The turn of the century can be considered one of the best times for gamers. We had Half-Life and System Shock II taking care of our single-player needs, and Quake III Arena and Unreal Tournament where we could immerse ourselves into massive deathmatches and other multiplayer game modes. Counter-Strike, the Half-Life mod built by Minh “Gooseman” Le and Jess Cliffe, blasted into this scene – that one might say was saturated – in 1999, bringing something extra into the mix: realism. Who would’ve thought that the game that so many have considered “too hard” would grow into a global phenomenon, invading everything from stadiums to betting outlets listing the live odds today in eSports.

Humble beginnings

Gooseman (Minh Le) started working on Counter-Strike as a side project while studying computer science at Simon Fraser University in Canada. His goal was to earn some experience so his job prospects would be better. The project soon became his passion – he worked on it up to 20 hours a week, while neglecting his schoolwork, together with Jess Cliffe and Marcelo Dilay with whom they formed the “Counter-Strike Team”. His work paid off: Counter-Strike quickly became one of the most popular Half-Life mods out there.

Starting with the fourth beta version of the mod, Valve also offered its assistance in its development – and in 2000, it bought the rights to the IP altogether, hiring Le and Cliffe to continue working on the mod.

The mod was released in 2000, quickly becoming one of the most highly appreciated pieces of gaming software ever released. It also built its own modding community that added countless useful features ranging from bots and play modes to the mix.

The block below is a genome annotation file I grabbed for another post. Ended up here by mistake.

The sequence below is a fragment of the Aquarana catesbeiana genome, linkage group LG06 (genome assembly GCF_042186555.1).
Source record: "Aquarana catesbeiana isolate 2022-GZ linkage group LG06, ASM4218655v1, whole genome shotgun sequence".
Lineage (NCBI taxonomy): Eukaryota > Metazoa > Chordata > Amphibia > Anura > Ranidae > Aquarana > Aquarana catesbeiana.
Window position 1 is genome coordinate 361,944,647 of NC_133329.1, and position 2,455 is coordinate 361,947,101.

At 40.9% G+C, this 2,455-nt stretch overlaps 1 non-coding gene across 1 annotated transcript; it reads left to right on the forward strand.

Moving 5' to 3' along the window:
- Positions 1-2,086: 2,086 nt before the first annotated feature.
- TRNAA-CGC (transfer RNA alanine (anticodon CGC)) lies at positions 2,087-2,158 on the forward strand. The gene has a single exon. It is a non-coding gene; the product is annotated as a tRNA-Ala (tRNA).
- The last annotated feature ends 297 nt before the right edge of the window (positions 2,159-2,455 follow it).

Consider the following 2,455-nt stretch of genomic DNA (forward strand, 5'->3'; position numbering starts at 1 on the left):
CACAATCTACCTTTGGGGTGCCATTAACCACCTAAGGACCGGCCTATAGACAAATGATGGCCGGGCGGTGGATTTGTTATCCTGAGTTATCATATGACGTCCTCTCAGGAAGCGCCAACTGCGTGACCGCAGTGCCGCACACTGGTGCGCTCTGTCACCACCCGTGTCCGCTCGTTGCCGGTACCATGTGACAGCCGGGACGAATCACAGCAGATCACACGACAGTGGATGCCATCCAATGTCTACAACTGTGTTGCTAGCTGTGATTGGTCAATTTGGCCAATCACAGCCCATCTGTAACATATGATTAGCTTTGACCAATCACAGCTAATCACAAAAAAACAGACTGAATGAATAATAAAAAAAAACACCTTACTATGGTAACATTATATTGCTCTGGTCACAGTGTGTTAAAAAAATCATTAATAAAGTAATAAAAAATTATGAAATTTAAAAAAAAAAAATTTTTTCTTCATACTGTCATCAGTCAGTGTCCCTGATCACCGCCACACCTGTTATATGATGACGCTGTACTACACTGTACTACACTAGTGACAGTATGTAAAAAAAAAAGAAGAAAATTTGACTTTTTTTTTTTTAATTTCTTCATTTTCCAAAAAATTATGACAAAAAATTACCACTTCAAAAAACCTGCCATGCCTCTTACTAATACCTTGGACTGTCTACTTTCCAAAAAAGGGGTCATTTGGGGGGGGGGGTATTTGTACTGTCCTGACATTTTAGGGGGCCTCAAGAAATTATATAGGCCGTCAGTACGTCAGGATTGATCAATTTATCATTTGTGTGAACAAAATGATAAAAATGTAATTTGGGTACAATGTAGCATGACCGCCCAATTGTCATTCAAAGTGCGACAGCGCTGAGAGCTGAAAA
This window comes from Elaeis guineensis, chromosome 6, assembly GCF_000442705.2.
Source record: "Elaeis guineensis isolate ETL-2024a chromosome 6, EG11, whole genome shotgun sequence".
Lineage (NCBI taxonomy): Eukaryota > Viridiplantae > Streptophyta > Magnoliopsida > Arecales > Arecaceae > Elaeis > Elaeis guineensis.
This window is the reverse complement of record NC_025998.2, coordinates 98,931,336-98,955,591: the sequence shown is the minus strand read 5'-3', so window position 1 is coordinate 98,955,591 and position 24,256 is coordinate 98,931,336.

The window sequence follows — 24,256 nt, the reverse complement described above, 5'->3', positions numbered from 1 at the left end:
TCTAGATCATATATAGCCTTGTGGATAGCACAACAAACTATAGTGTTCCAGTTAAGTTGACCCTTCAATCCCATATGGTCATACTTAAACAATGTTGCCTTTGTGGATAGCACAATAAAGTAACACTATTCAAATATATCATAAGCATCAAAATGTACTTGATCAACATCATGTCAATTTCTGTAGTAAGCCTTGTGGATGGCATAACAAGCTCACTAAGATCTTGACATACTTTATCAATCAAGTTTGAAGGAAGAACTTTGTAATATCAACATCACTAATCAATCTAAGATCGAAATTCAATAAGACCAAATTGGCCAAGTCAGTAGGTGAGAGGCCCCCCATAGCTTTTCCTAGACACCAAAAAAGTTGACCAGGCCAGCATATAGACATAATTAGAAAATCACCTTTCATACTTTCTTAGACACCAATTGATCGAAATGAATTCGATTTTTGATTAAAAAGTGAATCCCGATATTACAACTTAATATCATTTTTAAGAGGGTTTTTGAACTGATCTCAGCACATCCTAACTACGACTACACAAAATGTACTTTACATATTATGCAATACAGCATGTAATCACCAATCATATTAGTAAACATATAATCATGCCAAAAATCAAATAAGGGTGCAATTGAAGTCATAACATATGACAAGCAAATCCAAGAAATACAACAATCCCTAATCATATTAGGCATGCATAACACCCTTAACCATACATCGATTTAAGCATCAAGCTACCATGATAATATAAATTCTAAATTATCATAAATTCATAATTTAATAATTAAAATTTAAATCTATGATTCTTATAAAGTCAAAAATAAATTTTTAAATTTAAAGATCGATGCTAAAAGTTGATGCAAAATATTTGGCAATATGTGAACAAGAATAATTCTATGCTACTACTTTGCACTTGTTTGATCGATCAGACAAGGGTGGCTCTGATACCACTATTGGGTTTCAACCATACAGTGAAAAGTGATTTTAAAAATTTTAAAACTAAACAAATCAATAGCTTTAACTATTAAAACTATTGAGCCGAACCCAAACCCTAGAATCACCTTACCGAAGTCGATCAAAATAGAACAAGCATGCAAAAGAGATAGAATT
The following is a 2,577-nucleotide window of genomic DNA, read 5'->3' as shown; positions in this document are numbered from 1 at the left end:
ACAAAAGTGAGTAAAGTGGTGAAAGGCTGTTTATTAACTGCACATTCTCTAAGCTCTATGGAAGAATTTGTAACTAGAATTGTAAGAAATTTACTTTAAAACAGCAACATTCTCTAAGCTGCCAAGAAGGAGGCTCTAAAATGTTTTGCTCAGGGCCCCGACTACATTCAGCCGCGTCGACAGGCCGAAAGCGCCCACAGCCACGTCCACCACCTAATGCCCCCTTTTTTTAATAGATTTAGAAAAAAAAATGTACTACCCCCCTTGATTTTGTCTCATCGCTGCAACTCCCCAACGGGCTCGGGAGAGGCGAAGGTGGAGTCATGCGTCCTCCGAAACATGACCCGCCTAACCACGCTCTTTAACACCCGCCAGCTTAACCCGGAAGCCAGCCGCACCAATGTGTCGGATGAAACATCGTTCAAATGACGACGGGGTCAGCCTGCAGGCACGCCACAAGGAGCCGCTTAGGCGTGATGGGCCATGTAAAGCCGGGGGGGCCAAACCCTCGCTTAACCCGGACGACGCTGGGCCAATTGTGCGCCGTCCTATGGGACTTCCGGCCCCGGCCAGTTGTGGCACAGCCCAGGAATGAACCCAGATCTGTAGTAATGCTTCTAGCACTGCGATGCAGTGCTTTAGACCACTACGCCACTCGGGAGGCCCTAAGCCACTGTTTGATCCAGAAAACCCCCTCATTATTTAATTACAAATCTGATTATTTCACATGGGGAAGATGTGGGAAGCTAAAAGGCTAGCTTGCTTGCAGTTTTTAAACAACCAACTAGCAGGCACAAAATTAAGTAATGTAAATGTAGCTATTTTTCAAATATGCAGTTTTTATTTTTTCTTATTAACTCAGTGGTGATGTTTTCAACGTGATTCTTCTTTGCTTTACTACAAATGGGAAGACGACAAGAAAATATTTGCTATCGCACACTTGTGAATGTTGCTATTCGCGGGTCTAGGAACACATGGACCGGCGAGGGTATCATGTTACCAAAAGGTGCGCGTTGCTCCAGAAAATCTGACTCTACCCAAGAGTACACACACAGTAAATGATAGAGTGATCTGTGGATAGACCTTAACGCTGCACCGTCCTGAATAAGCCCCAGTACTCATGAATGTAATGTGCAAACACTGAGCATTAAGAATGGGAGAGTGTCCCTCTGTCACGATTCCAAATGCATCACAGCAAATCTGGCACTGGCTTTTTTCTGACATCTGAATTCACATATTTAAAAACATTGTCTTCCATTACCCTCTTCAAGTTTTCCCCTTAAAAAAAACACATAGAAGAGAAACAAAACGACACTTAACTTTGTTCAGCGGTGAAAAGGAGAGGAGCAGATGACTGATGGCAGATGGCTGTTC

Counter-Strike has shown up at competitive gaming events since 2000, with the 2001 Cyberathlete Professional League (CPL) Winter Championship being the first truly prestigious international event where it was played.


The first sequel to Counter-Strike was developed by Ritual Entertainment, Turtle Rock Studios, and Valve, and released in 2004. Note that the work on the game took almost four years, with Gearbox Software (the company behind the Half-Life expansions Opposing Force and Blue Shift) also playing a part in its creation.

Unlike the original, Counter-Strike: Condition Zero had two single-player campaigns. While the game was praised for its AI, it was bashed by critics for its dated look and feel. At the same time, Valve and Turtle Rock created a remake of the original game called Counter-Strike: Source. This one was much better received than CS: CZ, especially for its detailed visuals that its predecessor couldn’t offer. The game quickly entered the competitive gaming scene – but it received a lot of criticism because its skill ceiling was significantly lower than that of CS 1.6. As a result, the CS community was divided. Valve insisted on CS: S to be played at tournaments, while most professional CS players refused to play it. This has led to a gradual decrease in Counter-Strike’s popularity in eSports across the 2000s and the early 2010s.